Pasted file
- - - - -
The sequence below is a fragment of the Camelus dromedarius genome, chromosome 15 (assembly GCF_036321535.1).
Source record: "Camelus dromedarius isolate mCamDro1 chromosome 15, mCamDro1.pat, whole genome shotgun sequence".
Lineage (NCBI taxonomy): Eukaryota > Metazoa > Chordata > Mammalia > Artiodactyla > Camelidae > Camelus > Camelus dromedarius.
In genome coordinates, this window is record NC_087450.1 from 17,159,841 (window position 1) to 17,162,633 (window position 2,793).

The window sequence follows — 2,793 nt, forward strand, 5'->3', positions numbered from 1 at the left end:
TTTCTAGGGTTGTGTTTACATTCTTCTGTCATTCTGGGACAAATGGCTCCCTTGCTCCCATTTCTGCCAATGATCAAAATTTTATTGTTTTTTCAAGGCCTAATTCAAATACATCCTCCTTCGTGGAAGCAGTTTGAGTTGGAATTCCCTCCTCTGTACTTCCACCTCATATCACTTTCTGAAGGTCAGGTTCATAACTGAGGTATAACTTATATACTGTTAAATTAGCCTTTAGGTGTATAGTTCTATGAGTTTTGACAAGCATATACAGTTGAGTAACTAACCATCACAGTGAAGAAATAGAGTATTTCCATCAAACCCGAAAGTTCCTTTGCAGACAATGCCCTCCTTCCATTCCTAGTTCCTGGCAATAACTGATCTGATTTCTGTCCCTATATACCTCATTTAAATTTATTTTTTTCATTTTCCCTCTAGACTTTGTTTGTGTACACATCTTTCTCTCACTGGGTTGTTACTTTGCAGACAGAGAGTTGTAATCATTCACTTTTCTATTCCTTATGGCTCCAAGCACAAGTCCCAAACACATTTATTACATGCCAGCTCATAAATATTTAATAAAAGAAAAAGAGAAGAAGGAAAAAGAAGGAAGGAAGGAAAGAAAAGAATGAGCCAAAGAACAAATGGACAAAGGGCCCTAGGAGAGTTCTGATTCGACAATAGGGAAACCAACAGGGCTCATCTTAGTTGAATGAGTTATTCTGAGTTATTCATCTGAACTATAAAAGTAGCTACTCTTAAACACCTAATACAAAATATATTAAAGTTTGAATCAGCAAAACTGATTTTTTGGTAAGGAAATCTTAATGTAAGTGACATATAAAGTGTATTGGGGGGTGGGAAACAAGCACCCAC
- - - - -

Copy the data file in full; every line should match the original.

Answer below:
The sequence below is a fragment of the Camelus dromedarius genome, chromosome 15 (assembly GCF_036321535.1).
Source record: "Camelus dromedarius isolate mCamDro1 chromosome 15, mCamDro1.pat, whole genome shotgun sequence".
Lineage (NCBI taxonomy): Eukaryota > Metazoa > Chordata > Mammalia > Artiodactyla > Camelidae > Camelus > Camelus dromedarius.
In genome coordinates, this window is record NC_087450.1 from 17,159,841 (window position 1) to 17,162,633 (window position 2,793).

The window sequence follows — 2,793 nt, forward strand, 5'->3', positions numbered from 1 at the left end:
TTTCTAGGGTTGTGTTTACATTCTTCTGTCATTCTGGGACAAATGGCTCCCTTGCTCCCATTTCTGCCAATGATCAAAATTTTATTGTTTTTTCAAGGCCTAATTCAAATACATCCTCCTTCGTGGAAGCAGTTTGAGTTGGAATTCCCTCCTCTGTACTTCCACCTCATATCACTTTCTGAAGGTCAGGTTCATAACTGAGGTATAACTTATATACTGTTAAATTAGCCTTTAGGTGTATAGTTCTATGAGTTTTGACAAGCATATACAGTTGAGTAACTAACCATCACAGTGAAGAAATAGAGTATTTCCATCAAACCCGAAAGTTCCTTTGCAGACAATGCCCTCCTTCCATTCCTAGTTCCTGGCAATAACTGATCTGATTTCTGTCCCTATATACCTCATTTAAATTTATTTTTTTCATTTTCCCTCTAGACTTTGTTTGTGTACACATCTTTCTCTCACTGGGTTGTTACTTTGCAGACAGAGAGTTGTAATCATTCACTTTTCTATTCCTTATGGCTCCAAGCACAAGTCCCAAACACATTTATTACATGCCAGCTCATAAATATTTAATAAAAGAAAAAGAGAAGAAGGAAAAAGAAGGAAGGAAGGAAAGAAAAGAATGAGCCAAAGAACAAATGGACAAAGGGCCCTAGGAGAGTTCTGATTCGACAATAGGGAAACCAACAGGGCTCATCTTAGTTGAATGAGTTATTCTGAGTTATTCATCTGAACTATAAAAGTAGCTACTCTTAAACACCTAATACAAAATATATTAAAGTTTGAATCAGCAAAACTGATTTTTTGGTAAGGAAATCTTAATGTAAGTGACATATAAAGTGTATTGGGGGGTGGGAAACAAGCACCCAC